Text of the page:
present across the upper OH Valley and Eastern Seaboard; on the
southern fringe of this high is a stalled front. The shortwave
will pull the front northward as a warm front over the high,
with cyclogenesis occurring along the GA/SC coasts. In-situ CAD
is expected to develop as precip develops, with precip expected
throughout the CWA at some point tonight. The morning passage of
the shortwave axis will erode the CAD, end precip, and lead to
scattering clouds east of the mountains by midday Sunday. A minor
NW-flow snow event will occur along the NC/TN border in the early to
mid-morning timeframe. However, the main story for the period will
be the wintry precip developing within the CAD, mainly overnight.
Dewpoints being what they are in the teens and lower 20s on obs
from across the CWA, there appears a lot of dry air to overcome
before precip can accumulate at all. Thus, seems reasonable to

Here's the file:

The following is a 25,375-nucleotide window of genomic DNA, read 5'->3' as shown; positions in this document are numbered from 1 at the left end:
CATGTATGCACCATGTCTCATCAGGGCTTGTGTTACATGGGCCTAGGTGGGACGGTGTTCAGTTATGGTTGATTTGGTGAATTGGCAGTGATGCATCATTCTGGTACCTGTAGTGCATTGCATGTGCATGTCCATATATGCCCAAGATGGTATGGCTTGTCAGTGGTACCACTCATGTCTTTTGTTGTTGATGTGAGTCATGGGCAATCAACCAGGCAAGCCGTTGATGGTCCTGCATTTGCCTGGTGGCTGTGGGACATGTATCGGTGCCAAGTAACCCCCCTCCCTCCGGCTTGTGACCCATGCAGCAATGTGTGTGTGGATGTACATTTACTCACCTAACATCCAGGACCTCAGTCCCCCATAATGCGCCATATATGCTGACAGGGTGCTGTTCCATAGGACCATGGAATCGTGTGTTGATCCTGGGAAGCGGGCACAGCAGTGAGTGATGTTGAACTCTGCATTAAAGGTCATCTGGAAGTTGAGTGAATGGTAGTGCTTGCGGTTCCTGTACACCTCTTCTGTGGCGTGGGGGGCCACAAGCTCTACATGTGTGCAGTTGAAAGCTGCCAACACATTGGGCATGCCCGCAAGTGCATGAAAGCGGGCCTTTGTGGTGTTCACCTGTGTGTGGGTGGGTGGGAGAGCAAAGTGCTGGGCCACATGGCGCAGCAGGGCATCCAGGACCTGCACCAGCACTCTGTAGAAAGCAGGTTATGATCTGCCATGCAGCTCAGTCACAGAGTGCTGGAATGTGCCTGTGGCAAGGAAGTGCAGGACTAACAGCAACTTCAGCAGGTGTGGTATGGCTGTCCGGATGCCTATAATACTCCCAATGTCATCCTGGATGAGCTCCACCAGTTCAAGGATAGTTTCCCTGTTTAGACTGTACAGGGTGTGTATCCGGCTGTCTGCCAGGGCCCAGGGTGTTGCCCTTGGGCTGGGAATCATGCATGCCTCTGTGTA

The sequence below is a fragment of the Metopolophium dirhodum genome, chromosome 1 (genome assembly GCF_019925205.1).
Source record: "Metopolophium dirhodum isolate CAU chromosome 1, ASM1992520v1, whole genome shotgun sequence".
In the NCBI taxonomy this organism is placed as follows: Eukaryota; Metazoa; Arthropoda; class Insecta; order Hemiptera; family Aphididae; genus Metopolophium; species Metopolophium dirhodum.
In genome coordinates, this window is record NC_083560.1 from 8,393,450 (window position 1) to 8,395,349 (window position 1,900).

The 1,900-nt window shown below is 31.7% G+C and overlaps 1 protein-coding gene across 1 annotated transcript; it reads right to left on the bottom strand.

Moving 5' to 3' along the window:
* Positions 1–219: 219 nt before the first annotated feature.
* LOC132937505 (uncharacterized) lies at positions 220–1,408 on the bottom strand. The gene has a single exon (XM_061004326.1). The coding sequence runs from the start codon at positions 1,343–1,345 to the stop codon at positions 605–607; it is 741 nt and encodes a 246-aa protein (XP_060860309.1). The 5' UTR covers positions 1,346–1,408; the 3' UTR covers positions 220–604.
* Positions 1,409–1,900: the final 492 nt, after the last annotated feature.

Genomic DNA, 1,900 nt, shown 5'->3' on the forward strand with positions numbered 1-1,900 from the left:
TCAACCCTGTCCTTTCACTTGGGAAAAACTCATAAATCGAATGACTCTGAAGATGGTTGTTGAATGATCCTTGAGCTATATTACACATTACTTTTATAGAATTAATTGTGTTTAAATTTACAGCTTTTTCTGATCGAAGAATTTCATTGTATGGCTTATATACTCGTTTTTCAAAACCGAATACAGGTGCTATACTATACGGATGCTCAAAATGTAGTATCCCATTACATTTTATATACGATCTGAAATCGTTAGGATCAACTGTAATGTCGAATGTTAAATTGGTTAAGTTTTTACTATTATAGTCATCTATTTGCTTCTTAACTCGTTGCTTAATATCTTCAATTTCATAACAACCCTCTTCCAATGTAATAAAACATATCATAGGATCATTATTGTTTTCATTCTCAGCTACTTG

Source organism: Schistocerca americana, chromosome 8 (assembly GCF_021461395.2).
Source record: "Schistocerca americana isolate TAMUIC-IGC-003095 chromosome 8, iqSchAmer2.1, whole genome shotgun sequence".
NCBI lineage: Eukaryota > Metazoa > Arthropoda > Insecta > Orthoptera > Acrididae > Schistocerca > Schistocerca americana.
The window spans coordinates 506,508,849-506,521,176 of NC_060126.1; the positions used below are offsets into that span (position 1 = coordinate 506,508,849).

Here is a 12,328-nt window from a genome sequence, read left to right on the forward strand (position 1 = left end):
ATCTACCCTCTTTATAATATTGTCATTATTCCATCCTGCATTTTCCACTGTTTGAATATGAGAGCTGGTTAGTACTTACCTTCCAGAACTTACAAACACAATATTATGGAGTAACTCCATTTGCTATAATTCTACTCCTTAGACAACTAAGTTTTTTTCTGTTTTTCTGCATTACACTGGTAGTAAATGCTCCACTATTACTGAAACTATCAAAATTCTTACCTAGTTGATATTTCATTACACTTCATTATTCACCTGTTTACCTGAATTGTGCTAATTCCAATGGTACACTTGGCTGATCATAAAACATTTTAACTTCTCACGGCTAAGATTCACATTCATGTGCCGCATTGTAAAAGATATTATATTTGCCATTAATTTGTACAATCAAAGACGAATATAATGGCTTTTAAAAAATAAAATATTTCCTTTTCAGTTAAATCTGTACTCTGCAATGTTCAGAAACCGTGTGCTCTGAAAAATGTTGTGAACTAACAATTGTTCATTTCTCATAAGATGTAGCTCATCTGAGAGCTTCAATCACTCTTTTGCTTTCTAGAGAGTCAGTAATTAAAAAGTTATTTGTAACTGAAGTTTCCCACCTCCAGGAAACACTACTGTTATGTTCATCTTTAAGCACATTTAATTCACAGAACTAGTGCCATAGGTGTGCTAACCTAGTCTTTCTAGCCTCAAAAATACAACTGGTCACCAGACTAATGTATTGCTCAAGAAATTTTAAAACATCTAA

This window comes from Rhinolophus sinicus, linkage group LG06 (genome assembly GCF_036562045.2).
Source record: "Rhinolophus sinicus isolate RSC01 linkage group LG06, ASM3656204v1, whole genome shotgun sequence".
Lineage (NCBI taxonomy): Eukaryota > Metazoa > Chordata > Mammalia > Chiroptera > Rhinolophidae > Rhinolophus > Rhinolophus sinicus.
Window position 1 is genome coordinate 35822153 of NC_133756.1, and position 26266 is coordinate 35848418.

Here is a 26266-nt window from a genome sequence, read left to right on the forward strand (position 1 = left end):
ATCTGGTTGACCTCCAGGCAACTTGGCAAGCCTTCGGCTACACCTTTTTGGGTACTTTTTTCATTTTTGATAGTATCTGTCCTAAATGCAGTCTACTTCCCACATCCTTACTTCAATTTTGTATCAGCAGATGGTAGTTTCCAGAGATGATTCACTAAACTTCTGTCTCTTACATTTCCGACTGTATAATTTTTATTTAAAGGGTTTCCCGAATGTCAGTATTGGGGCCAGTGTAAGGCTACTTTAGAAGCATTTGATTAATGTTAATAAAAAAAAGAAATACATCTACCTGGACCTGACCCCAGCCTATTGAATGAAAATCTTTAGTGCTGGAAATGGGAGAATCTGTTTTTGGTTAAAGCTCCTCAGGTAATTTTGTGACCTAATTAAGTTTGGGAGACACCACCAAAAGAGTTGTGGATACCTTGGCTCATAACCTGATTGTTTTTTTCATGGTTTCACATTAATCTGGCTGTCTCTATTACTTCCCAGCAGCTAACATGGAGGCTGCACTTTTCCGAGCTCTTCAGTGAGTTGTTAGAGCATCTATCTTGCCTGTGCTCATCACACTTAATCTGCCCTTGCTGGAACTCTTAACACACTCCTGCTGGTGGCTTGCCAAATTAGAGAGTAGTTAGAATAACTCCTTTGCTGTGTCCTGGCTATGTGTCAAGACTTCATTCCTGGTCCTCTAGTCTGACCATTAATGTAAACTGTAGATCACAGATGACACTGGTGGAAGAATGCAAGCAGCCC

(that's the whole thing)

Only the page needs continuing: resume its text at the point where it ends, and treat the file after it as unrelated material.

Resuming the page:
expect reasonably strong evaporative cooling at the onset of
precip. The midday HRRR runs seemed to have initialized the dry
air better than other models, and indeed the HRRR reflects the
wet-bulbing concurrent with its precip depiction. Still thinking
snow will predominate as p-type where temps are cold enough this
aftn/evening. That said, special 18z sounding from KFFC shows a
stronger warm nose than what any of the models depict, but the NAM
is closest. How far this warm nose works north and west, into the
area where temps are closest to or below freezing, will determine
the extent of the wintry precip. The models in general are closer